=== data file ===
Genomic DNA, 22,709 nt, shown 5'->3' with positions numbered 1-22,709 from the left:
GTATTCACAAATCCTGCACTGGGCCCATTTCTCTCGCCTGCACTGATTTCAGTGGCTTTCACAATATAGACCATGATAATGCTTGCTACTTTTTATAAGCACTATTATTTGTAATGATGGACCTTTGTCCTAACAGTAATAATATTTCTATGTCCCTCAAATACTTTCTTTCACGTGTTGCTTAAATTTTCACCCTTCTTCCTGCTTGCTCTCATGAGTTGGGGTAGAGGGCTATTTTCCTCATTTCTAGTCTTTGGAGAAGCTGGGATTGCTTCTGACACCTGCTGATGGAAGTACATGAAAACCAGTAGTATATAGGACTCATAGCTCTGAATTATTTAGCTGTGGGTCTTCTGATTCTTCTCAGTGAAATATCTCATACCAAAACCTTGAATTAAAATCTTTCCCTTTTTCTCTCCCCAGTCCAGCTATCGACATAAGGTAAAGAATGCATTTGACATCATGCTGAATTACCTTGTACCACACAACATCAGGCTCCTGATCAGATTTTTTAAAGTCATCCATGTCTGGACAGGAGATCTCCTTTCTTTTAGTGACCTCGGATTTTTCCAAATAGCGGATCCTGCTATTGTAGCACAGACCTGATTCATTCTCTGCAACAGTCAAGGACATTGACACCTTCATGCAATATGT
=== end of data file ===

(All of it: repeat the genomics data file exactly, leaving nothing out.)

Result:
Genomic DNA, 22,709 nt, shown 5'->3' with positions numbered 1-22,709 from the left:
GTATTCACAAATCCTGCACTGGGCCCATTTCTCTCGCCTGCACTGATTTCAGTGGCTTTCACAATATAGACCATGATAATGCTTGCTACTTTTTATAAGCACTATTATTTGTAATGATGGACCTTTGTCCTAACAGTAATAATATTTCTATGTCCCTCAAATACTTTCTTTCACGTGTTGCTTAAATTTTCACCCTTCTTCCTGCTTGCTCTCATGAGTTGGGGTAGAGGGCTATTTTCCTCATTTCTAGTCTTTGGAGAAGCTGGGATTGCTTCTGACACCTGCTGATGGAAGTACATGAAAACCAGTAGTATATAGGACTCATAGCTCTGAATTATTTAGCTGTGGGTCTTCTGATTCTTCTCAGTGAAATATCTCATACCAAAACCTTGAATTAAAATCTTTCCCTTTTTCTCTCCCCAGTCCAGCTATCGACATAAGGTAAAGAATGCATTTGACATCATGCTGAATTACCTTGTACCACACAACATCAGGCTCCTGATCAGATTTTTTAAAGTCATCCATGTCTGGACAGGAGATCTCCTTTCTTTTAGTGACCTCGGATTTTTCCAAATAGCGGATCCTGCTATTGTAGCACAGACCTGATTCATTCTCTGCAACAGTCAAGGACATTGACACCTTCATGCAATATGT